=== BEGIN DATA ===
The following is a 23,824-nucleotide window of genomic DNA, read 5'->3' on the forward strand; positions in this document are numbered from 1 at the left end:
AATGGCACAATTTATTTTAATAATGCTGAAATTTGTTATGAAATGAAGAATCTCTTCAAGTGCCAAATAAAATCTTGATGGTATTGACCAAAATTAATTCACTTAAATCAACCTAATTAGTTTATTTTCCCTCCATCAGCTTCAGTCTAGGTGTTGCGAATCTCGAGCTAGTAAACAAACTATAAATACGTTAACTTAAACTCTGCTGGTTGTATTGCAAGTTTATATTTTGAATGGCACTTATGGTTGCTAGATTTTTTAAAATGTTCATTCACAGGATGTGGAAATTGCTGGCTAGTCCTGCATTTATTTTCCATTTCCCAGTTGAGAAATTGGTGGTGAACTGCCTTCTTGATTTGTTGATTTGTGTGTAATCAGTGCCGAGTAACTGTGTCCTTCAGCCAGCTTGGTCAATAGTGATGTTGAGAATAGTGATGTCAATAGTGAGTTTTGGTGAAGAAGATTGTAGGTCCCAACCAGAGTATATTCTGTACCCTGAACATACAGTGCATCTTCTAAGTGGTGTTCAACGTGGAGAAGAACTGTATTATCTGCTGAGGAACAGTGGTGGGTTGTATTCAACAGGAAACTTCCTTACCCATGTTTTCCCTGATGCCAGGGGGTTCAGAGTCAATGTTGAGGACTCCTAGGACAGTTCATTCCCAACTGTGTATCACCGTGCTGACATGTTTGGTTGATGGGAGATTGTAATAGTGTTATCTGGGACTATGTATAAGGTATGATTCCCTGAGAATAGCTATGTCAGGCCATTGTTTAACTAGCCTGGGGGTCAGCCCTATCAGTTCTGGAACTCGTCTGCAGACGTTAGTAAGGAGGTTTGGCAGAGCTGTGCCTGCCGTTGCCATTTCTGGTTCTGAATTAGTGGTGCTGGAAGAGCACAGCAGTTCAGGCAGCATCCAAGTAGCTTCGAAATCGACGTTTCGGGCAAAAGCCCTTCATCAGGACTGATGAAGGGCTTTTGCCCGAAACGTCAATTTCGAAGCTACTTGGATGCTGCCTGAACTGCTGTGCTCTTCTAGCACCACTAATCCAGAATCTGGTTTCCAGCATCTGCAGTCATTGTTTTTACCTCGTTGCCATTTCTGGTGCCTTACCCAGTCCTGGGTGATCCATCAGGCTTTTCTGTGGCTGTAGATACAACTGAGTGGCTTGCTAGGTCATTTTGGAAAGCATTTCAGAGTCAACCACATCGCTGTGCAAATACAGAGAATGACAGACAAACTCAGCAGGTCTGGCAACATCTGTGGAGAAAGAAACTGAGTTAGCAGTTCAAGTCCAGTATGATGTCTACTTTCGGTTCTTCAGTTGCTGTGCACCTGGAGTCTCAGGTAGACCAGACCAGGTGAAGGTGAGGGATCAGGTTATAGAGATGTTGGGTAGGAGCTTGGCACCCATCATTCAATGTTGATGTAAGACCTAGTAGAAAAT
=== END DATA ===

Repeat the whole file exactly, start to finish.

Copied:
The following is a 23,824-nucleotide window of genomic DNA, read 5'->3' on the forward strand; positions in this document are numbered from 1 at the left end:
AATGGCACAATTTATTTTAATAATGCTGAAATTTGTTATGAAATGAAGAATCTCTTCAAGTGCCAAATAAAATCTTGATGGTATTGACCAAAATTAATTCACTTAAATCAACCTAATTAGTTTATTTTCCCTCCATCAGCTTCAGTCTAGGTGTTGCGAATCTCGAGCTAGTAAACAAACTATAAATACGTTAACTTAAACTCTGCTGGTTGTATTGCAAGTTTATATTTTGAATGGCACTTATGGTTGCTAGATTTTTTAAAATGTTCATTCACAGGATGTGGAAATTGCTGGCTAGTCCTGCATTTATTTTCCATTTCCCAGTTGAGAAATTGGTGGTGAACTGCCTTCTTGATTTGTTGATTTGTGTGTAATCAGTGCCGAGTAACTGTGTCCTTCAGCCAGCTTGGTCAATAGTGATGTTGAGAATAGTGATGTCAATAGTGAGTTTTGGTGAAGAAGATTGTAGGTCCCAACCAGAGTATATTCTGTACCCTGAACATACAGTGCATCTTCTAAGTGGTGTTCAACGTGGAGAAGAACTGTATTATCTGCTGAGGAACAGTGGTGGGTTGTATTCAACAGGAAACTTCCTTACCCATGTTTTCCCTGATGCCAGGGGGTTCAGAGTCAATGTTGAGGACTCCTAGGACAGTTCATTCCCAACTGTGTATCACCGTGCTGACATGTTTGGTTGATGGGAGATTGTAATAGTGTTATCTGGGACTATGTATAAGGTATGATTCCCTGAGAATAGCTATGTCAGGCCATTGTTTAACTAGCCTGGGGGTCAGCCCTATCAGTTCTGGAACTCGTCTGCAGACGTTAGTAAGGAGGTTTGGCAGAGCTGTGCCTGCCGTTGCCATTTCTGGTTCTGAATTAGTGGTGCTGGAAGAGCACAGCAGTTCAGGCAGCATCCAAGTAGCTTCGAAATCGACGTTTCGGGCAAAAGCCCTTCATCAGGACTGATGAAGGGCTTTTGCCCGAAACGTCAATTTCGAAGCTACTTGGATGCTGCCTGAACTGCTGTGCTCTTCTAGCACCACTAATCCAGAATCTGGTTTCCAGCATCTGCAGTCATTGTTTTTACCTCGTTGCCATTTCTGGTGCCTTACCCAGTCCTGGGTGATCCATCAGGCTTTTCTGTGGCTGTAGATACAACTGAGTGGCTTGCTAGGTCATTTTGGAAAGCATTTCAGAGTCAACCACATCGCTGTGCAAATACAGAGAATGACAGACAAACTCAGCAGGTCTGGCAACATCTGTGGAGAAAGAAACTGAGTTAGCAGTTCAAGTCCAGTATGATGTCTACTTTCGGTTCTTCAGTTGCTGTGCACCTGGAGTCTCAGGTAGACCAGACCAGGTGAAGGTGAGGGATCAGGTTATAGAGATGTTGGGTAGGAGCTTGGCACCCATCATTCAATGTTGATGTAAGACCTAGTAGAAAAT